In today’s #MeToo era, ensuring a safe, harassment-free workplace for all employees is one of the top challenges facing HR professionals. Bad behavior left unchecked increases the risk of harassment and discrimination lawsuits and creates a toxic workplace culture that hurts morale and productivity, recruiting and retention and the physical and emotional health of employees.
Some recent data underscores the health risks of a toxic workplace:
– A study published in the Annals of Behavioral Medicine found that exposure to “everyday discrimination” may contribute to elevated blood pressure and a greater risk for cardiovascular disease over time in US women.Read On
For New York employers, the spotlight on preventing sexual harassment in the workplace has resulted in new legislation and requirements for organizations of all sizes, including mandatory sexual harassment training. As the deadlines loom, there are still plenty of employers who are not aware of the new sexual harassment laws in New York State and New York City, according to Crain’s New York Business. And among employers who do know about the new laws, some are uncertain about the requirements and how to comply with them.
A lack of awareness or confusion about New York’s new anti-harassment training requirements can increase the risk of costly harassment claims and violations and undermine an organization’s efforts to create a safe, inclusive workplace culture. Read On
A year after the #MeToo movement sparked a national conversation about workplace harassment, there was a 12% jump in sexual harassment charges filed with the Equal Employment Opportunity Commission (EEOC), according to the agency’s preliminary sexual harassment data for fiscal year 2018. In a related issue, nearly half (49%) of all EEOC charges in 2017 involved retaliation, making it once again the most frequently filed claim. Organizations should view the latest EEOC data as a timely reminder to review and revise current anti-harassment policies, reporting procedures and training programs to ensure they clearly explain the interrelationship between harassment and retaliation. Educating and training supervisors and managers on how to identify and avoid the damaging effects of retaliation is an important step in creating a respectful, harassment-free workplace culture.Read On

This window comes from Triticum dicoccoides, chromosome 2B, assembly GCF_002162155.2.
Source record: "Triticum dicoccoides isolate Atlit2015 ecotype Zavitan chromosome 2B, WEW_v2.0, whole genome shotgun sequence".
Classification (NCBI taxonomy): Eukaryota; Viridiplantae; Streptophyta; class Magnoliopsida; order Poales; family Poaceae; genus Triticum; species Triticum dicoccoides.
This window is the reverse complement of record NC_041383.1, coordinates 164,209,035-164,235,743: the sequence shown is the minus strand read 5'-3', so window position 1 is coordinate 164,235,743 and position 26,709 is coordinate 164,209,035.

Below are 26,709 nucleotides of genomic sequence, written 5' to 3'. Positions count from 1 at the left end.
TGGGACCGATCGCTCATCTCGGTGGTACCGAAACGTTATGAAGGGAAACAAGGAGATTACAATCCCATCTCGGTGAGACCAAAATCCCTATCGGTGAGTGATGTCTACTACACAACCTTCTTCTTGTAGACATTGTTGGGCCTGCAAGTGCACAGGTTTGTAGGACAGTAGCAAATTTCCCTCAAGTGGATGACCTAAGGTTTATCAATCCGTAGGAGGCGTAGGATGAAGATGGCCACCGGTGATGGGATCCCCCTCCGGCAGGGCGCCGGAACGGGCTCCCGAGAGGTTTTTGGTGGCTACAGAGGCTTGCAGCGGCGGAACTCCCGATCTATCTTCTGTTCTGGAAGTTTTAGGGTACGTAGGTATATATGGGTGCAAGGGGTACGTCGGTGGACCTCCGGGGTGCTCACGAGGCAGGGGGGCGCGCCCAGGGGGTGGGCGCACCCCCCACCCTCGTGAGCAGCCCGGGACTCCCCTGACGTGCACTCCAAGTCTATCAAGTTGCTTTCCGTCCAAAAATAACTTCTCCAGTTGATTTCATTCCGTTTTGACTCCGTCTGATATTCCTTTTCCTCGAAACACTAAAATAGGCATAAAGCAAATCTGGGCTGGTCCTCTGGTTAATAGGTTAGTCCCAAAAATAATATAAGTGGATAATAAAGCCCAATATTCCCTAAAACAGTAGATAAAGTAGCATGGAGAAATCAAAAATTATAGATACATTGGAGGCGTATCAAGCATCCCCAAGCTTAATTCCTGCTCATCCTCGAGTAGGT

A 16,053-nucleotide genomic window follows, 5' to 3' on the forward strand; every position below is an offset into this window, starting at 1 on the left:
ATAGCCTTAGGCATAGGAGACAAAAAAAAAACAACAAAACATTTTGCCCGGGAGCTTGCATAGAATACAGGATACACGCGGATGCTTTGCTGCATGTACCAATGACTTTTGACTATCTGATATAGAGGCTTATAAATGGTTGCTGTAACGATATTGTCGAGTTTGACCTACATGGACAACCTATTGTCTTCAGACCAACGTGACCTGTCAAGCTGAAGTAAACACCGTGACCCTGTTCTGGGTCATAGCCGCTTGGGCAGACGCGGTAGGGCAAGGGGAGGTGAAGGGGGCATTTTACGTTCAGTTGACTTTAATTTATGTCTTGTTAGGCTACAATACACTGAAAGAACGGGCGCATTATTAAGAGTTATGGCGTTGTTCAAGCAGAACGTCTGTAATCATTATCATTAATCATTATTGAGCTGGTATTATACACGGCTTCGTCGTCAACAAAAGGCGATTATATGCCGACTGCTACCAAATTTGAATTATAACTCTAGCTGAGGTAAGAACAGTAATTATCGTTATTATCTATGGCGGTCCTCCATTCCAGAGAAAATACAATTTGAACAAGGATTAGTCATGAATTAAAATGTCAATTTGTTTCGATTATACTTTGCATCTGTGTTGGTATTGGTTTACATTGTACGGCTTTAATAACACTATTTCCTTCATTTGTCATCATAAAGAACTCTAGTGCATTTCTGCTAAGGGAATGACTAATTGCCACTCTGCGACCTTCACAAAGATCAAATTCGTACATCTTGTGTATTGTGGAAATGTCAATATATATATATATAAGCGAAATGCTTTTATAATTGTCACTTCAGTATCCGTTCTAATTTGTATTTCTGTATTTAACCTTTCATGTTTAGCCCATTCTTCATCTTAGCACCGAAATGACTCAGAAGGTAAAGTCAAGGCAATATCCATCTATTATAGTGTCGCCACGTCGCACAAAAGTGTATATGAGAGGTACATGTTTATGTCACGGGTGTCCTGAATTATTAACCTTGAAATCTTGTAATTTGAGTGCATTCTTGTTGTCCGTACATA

Veterans Day is a national holiday to honor veterans who served the country in war or peace. Celebrated every November 11, Veterans Day is also an opportunity for HR professionals to recognize the value, experience and skills that veterans bring to the workplace.
Each year, about 250,000 service members transition into civilian life, according to data from the US Joint Chiefs of Staff. However, the move from active duty to the workplace can be difficult − 90% of veterans say they have faced challenges when looking for employment, according to a panel of veterans at SHRM’s recent Diversity & Inclusion Conference.Read On
MANHATTAN BEACH, CA, November 7, 2018 – Traliant, an innovator in online compliance training, today announced the availability of a new training course, Avoiding Retaliation. The course is designed for supervisors, who need to ensure that employees who make discrimination and harassment complaints are protected from retaliation.
In the #MeToo era, creating a work environment that is free of harassment, discrimination and retaliation has never been more important. And with the consistent rise in workplace retaliation charges filed with the Equal Employment Opportunity Commission (EEOC), it’s imperative that organizations regularly train supervisors on how to address retaliatory behavior and reduce the risk of violations and claims.